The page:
“Because it was a private e-mail, an explanation of what needed to be investigated was not necessary,” Fletcher wrote in an email last week. “BOE candidates should expect these kinds of questions regarding their educational philosophy — as one’s personal life/world view frequently influence[s] the policy decisions they make. As a constituent of District 12, I am advocating for an abstinence only curriculum when it comes to sex education. I do not want the school teaching about heterosexual or homosexual topics, as that opens the door for an unhealthy lifestyle.”
Donna Garner, a socially conservative activist from Waco who’s been involved in SBOE races, issued a statement withdrawing her endorsement of Clayton after learning he was gay.
“If Clayton is indeed a homosexual, then we as voters must be concerned about re-electing him to the SBOE since the Board will soon begin the process of writing and adopting Health curriculum requirements for all Texas public school students,” Garner said in the November statement.
Contacted last week, Garner told Dallas Voice she had “nothing more to say on this issue after having made my initial statement.”
“Gail Spurlock is the candidate we are supporting because she is an authentic conservative and holds our same traditional values,” Garner said in an email.
“When I say ‘we,’ I mean those people across Texas who believe that schools should teach knowledge-based academic skills, largely objectively tested, instead of making the public schools a place for social engineering,” she added.
Spurlock’s campaign didn’t respond to a request for an interview. Little, meanwhile, said she would have to “respectfully decline” an interview with Dallas Voice.
Running on his record
Clayton said Spurlock, who’s running on an ultraconservative tea party platform, doesn’t even have a college degree, while Little currently works as a clerk at a fence company.
“If I’m more qualified, it’s because I know more about curriculum education,” Clayton said. “It really disturbs me to know that one of these women, gracious as they are, will go on that board, but it could happen.”
At candidate forums, Clayton said his challengers typically begin by declaring that they’re the only “real Republican” or “true conservative” in the race, before continuing the narrative throughout their remarks.
Clayton, meanwhile, focuses on education, and unlike the others, he’s able to provide real-world examples based on his experience.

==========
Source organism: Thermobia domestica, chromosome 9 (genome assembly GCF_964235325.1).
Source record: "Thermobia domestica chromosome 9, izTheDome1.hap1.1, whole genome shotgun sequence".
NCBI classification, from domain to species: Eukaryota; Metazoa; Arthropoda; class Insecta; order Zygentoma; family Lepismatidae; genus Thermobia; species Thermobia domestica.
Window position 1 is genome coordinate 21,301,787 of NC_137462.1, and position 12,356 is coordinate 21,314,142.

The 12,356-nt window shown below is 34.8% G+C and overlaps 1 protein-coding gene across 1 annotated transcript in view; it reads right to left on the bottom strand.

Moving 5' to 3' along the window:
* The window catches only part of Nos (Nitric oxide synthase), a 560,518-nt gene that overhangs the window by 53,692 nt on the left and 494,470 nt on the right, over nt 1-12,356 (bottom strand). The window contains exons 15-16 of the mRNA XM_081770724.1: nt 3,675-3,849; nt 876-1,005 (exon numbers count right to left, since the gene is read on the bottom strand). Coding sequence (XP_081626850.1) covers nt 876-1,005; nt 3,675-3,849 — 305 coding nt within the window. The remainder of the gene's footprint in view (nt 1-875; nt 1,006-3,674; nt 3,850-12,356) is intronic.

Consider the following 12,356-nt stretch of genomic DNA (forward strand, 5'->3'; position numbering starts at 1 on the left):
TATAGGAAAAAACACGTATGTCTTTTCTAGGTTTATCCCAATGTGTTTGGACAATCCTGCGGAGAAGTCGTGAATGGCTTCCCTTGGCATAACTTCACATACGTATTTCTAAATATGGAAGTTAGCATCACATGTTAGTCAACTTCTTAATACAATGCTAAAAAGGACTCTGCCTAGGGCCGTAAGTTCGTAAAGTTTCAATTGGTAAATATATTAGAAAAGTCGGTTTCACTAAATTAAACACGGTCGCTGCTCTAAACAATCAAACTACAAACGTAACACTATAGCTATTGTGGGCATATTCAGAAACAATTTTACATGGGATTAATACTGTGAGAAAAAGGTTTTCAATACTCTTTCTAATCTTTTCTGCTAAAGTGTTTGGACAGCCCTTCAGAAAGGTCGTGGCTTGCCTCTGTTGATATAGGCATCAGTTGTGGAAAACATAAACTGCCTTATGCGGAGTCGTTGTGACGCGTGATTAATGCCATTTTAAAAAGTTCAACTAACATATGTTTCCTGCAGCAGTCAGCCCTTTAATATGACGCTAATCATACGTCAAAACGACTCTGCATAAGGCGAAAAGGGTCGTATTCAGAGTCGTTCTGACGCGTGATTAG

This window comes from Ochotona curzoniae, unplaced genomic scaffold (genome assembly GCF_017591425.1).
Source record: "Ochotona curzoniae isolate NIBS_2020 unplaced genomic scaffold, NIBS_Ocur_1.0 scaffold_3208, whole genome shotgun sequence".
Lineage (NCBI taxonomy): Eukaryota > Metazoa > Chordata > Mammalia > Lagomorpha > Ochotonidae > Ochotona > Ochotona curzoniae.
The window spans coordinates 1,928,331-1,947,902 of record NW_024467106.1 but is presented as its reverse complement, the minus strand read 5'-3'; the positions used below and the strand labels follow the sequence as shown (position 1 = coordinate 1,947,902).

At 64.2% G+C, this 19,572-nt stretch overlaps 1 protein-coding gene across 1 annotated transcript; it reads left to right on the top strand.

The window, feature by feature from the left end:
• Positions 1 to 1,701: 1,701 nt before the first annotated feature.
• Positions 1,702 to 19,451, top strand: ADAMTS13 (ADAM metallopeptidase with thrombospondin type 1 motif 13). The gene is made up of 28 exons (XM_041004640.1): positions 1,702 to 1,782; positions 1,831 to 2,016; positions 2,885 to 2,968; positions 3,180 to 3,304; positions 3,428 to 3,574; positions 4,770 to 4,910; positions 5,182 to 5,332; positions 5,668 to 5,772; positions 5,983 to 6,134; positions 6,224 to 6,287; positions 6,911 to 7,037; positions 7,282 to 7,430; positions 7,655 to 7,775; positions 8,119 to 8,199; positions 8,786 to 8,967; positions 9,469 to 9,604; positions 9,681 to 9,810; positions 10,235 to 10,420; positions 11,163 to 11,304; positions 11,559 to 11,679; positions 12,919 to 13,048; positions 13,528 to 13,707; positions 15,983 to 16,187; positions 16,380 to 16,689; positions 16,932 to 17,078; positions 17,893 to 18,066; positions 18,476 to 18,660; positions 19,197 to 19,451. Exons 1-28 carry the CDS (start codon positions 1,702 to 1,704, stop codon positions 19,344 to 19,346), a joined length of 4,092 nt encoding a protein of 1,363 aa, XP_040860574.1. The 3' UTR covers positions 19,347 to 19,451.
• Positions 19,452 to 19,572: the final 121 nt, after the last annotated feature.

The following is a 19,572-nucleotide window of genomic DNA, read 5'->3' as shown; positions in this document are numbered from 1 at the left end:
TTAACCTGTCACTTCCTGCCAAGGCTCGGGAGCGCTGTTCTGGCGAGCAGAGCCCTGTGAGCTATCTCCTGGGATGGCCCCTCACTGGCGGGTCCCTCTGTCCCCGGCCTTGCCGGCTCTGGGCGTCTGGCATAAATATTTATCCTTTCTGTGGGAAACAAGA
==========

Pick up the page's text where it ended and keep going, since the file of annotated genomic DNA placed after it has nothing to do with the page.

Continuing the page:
“That’s why at the end of these meetings, I always come away feeling a little better,” Clayton said. “They’re relying on their political agenda to see them through, which tells me that if they get on the board, it’s their political agenda that’s going to be their priority on the board.”
Even though Clayton’s sexual orientation hasn’t come up at the candidate forums, he realizes people may be discussing it privately. But he said he has no way of knowing that, and even if he did, there isn’t much he could do.
“I’m going to have to ride this thing through,” he said. “I’m going to rely on the good hearts and the intellect of the voters in my precincts, and Collin County especially, and rely on their intelligence to know the difference between a qualified person to be on the board, and people who have political ambitions and political agendas.
“Do I think it will hurt me? The answer is I’m sure it will among some voters, and maybe some voters who voted for me last time up in Collin County,” Clayton said. “But do I think I still have a chance? I think so.”
TFN’s Quinn said Clayton’s “going to have to be tough” and focus on his record, as well as what he wants to accomplish on the board going forward.
Quinn added he has no doubt the whisper campaign against Clayton is continuing.
“There may not be real public things said or done, but I can guarantee you that’s going on behind the scenes,” Quinn said. “One would hope we’ve reached the point in our society that people can run for office and be judged on their positions on the issues and not their sexual orientation. The unfortunate thing is, the Republican Party in Texas is extremely homophobic.”
Denis Dison, a spokesman for the Washington, D.C.-based Gay and Lesbian Victory Fund, said the problem isn’t necessarily confined to Texas.
Of the 530 openly LGBT officials the Victory Fund has identified nationwide, just 20 are members of the GOP.
“Republicans are a fraction of the out officials in the country, which is something we’d like to see change,” Dison said. “Even though you have plenty of people working in politics who are Republican and gay, the idea that they would be out about that is an even newer phenomenon in the GOP than in the Democratic Party.”
Since being outed, Clayton has spoken at a meeting of the gay group Log Cabin Republicans, which also held a fundraiser for him at his home. But he’s declined to seek the endorsement of the Victory Fund, saying he didn’t want to run as “the gay candidate.”
“True equality to me comes without having to precede your name with a label,” he said.
At the same time, Clayton acknowledged that for him and Southworth, his status as Texas’ first out GOP officeholder is a source of pride.
“That’s not lost on us,” he said, adding that if he’s re-elected, the significance will only grow. “Something else that’s not lost on us is, if I win this election, it’s going to bring that up even more, I know it will, at which point because I have come out, it frees me up a little bit to be more frank and above board, and I will be, and I promise you that.
“But I’ve got to win the damned election,” he said. “If I lose the election, it’s going to be, ‘I told you so.’”
This article appeared in the Dallas Voice print edition May 4, 2012.